October 15th, 2014 ($465 mxn)
Escuinapa, Sinaloa (290 km)
“Hey, you guys need a place to stay tonight? Follow me, c’mon!” A man at a gas station in Escuinapa, Sinaloa, shouted at us from within his fancy white truck. If a group of organized crime, wanting to lure in travelers to later strip them of their valuables, was sitting inside a think tank wondering what would be a good way to catch the victim’s attention, I feel confident in saying one member would propose “Why don’t we just hang out at a gas station and offer to take the travelers to a place where they can spend the night, and then we strip them of their valuables.” To which another member would respond “Yeah, that sounds like a solid plan, let’s do that.” They would all vote on it, it would pass, and next thing you know a man in a fancy white truck sees three motorcyclists roll into the gas station.
It was dark when we rode into the city of Escuinapa in the state of Sinaloa. This state of Mexico is known for many great things, but also for violence and drug cartels. Motorcycle riding basics states no night riding when in third world countries. Well, we had skipped that bullet point many times by now, but riding in this town at night was not giving me a good vibe, I wanted to get off the streets, quickly. Knowing what I knew about this state and the negative vibe I felt about this town, why would I ever decide to follow a stranger waiting at a gas station in a fancy white truck offering to take us to a safe place for the night? We would have no explanation whatsoever if it was indeed a trap. What would we tell our friends and family? “We were mugged because we decided to follow a stranger in the middle of the night who offered to help while in Sinaloa?” Long story short, Dominic, Tom and I found ourselves tailgating a fancy white truck in hopes the stranger would lead us to a secure location. I remember thinking my mother would not have approved of that decision.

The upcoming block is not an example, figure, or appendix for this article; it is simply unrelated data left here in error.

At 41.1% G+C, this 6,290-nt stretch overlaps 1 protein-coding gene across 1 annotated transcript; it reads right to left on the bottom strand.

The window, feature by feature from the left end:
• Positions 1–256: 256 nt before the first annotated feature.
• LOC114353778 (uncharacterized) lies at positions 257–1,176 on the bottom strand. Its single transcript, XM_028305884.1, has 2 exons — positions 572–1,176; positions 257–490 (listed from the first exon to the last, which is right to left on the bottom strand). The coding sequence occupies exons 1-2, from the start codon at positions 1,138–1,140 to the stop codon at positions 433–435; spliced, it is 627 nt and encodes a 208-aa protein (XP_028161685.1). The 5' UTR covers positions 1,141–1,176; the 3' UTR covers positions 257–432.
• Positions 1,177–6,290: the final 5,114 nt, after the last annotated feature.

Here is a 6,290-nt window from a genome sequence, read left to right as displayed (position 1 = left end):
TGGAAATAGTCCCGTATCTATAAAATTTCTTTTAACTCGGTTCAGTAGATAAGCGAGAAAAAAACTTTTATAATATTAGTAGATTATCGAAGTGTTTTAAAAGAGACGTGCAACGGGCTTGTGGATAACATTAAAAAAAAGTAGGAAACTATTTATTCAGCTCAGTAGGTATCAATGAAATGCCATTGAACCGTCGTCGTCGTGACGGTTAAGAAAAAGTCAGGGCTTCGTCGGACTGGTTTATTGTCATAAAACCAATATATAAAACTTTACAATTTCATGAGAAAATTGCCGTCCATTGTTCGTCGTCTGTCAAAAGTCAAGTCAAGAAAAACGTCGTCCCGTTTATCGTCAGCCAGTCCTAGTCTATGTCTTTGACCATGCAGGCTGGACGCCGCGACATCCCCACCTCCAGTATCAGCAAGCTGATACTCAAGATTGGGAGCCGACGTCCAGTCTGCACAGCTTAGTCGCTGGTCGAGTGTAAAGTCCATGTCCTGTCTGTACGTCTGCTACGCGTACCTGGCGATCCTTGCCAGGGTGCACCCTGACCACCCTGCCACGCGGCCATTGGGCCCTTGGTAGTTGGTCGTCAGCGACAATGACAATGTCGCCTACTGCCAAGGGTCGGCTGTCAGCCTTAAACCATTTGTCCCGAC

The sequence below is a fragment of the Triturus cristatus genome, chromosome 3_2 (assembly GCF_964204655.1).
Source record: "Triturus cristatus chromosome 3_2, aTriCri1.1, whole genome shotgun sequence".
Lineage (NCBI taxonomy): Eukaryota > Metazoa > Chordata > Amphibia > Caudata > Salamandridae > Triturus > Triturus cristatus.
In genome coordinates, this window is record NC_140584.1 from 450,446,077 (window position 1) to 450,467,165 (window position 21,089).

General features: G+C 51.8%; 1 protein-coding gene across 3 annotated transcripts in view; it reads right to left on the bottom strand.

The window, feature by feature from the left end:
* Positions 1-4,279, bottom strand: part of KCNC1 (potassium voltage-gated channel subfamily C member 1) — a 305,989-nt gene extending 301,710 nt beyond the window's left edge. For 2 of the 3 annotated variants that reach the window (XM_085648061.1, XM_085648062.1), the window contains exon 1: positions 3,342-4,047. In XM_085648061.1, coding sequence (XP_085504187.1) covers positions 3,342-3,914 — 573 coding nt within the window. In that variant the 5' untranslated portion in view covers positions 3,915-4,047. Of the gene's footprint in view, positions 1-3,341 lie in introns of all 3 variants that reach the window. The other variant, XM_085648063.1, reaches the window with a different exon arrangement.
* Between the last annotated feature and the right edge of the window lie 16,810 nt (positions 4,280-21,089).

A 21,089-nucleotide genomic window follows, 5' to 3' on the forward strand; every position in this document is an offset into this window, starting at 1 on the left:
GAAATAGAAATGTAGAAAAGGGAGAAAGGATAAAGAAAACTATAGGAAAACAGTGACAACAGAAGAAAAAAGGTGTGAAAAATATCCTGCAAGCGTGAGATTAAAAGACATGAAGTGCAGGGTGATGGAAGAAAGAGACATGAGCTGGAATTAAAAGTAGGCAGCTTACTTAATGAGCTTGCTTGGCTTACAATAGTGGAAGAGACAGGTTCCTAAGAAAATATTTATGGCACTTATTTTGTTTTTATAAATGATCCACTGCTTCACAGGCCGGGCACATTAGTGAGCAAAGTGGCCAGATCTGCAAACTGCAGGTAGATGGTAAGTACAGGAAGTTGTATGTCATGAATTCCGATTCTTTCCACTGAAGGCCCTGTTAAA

Surprisingly, but fortunately, the man in the fancy white truck actually took us to a decent hotel, which had a gated parking lot with a security guard all night where our motorcycles would be kept safe, and got us a discounted price for the room. It was perfect, actually. You see, when searching for a hotel, one looks for specifics depending on what the needs are. If price is not a factor, then one may seek out comfort and location as their number one priority. If you’re motorcycle travelling with limited economical resources, comfort and location may not be the first thing you think of when looking for a place to spend the night. Our scenario being the latter, with an emphasis on “limited economical resources”, we mainly searched for a place the motorcycles would be safe overnight and an inexpensive room. Gated parking lot is good, security guard is a plus, room close to motorcycles is great. This is why our place of choice in the cities was always a motel, like the one a man would take his mistress, with the room upstairs and a complete garage with an automated door, so the wife cannot see the husband’s car if she drove by. These motels, or fucking motels, as one German traveler we met in La Paz referred to them, were inexpensive, and had a safe place for our motorcycles; we wouldn’t even have to unload the luggage.